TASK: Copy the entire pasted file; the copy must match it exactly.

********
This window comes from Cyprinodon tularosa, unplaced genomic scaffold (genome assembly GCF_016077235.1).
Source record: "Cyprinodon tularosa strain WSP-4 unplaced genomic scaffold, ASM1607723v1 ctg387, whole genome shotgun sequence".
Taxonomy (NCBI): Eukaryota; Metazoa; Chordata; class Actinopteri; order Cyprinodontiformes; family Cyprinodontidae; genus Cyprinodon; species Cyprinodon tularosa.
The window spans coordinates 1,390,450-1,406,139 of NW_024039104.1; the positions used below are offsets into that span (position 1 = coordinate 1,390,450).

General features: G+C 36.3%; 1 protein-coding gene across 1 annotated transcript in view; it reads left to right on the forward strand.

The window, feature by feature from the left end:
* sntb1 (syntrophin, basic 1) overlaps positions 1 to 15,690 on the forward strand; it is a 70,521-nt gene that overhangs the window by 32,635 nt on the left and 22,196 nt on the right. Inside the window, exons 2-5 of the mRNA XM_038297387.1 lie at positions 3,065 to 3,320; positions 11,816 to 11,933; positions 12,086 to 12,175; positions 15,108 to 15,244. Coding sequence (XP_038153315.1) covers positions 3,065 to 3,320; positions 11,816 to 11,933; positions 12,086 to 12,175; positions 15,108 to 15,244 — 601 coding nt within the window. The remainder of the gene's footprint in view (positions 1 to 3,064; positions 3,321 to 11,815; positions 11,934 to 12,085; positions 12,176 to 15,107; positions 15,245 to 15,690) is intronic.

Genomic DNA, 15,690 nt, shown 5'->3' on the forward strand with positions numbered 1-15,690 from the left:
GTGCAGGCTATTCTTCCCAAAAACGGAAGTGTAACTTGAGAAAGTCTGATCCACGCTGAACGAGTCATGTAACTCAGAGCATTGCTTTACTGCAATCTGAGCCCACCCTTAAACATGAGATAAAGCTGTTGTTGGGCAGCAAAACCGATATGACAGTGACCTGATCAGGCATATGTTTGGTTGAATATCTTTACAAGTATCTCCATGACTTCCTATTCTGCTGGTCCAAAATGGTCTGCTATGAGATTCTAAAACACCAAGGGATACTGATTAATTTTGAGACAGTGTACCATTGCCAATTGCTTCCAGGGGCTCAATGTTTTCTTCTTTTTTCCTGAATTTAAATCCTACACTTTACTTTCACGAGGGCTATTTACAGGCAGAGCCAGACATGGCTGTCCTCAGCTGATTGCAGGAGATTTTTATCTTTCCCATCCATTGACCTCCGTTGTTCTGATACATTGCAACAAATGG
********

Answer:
This window comes from Cyprinodon tularosa, unplaced genomic scaffold (genome assembly GCF_016077235.1).
Source record: "Cyprinodon tularosa strain WSP-4 unplaced genomic scaffold, ASM1607723v1 ctg387, whole genome shotgun sequence".
Taxonomy (NCBI): Eukaryota; Metazoa; Chordata; class Actinopteri; order Cyprinodontiformes; family Cyprinodontidae; genus Cyprinodon; species Cyprinodon tularosa.
The window spans coordinates 1,390,450-1,406,139 of NW_024039104.1; the positions used below are offsets into that span (position 1 = coordinate 1,390,450).

General features: G+C 36.3%; 1 protein-coding gene across 1 annotated transcript in view; it reads left to right on the forward strand.

The window, feature by feature from the left end:
* sntb1 (syntrophin, basic 1) overlaps positions 1 to 15,690 on the forward strand; it is a 70,521-nt gene that overhangs the window by 32,635 nt on the left and 22,196 nt on the right. Inside the window, exons 2-5 of the mRNA XM_038297387.1 lie at positions 3,065 to 3,320; positions 11,816 to 11,933; positions 12,086 to 12,175; positions 15,108 to 15,244. Coding sequence (XP_038153315.1) covers positions 3,065 to 3,320; positions 11,816 to 11,933; positions 12,086 to 12,175; positions 15,108 to 15,244 — 601 coding nt within the window. The remainder of the gene's footprint in view (positions 1 to 3,064; positions 3,321 to 11,815; positions 11,934 to 12,085; positions 12,176 to 15,107; positions 15,245 to 15,690) is intronic.

Genomic DNA, 15,690 nt, shown 5'->3' on the forward strand with positions numbered 1-15,690 from the left:
GTGCAGGCTATTCTTCCCAAAAACGGAAGTGTAACTTGAGAAAGTCTGATCCACGCTGAACGAGTCATGTAACTCAGAGCATTGCTTTACTGCAATCTGAGCCCACCCTTAAACATGAGATAAAGCTGTTGTTGGGCAGCAAAACCGATATGACAGTGACCTGATCAGGCATATGTTTGGTTGAATATCTTTACAAGTATCTCCATGACTTCCTATTCTGCTGGTCCAAAATGGTCTGCTATGAGATTCTAAAACACCAAGGGATACTGATTAATTTTGAGACAGTGTACCATTGCCAATTGCTTCCAGGGGCTCAATGTTTTCTTCTTTTTTCCTGAATTTAAATCCTACACTTTACTTTCACGAGGGCTATTTACAGGCAGAGCCAGACATGGCTGTCCTCAGCTGATTGCAGGAGATTTTTATCTTTCCCATCCATTGACCTCCGTTGTTCTGATACATTGCAACAAATGG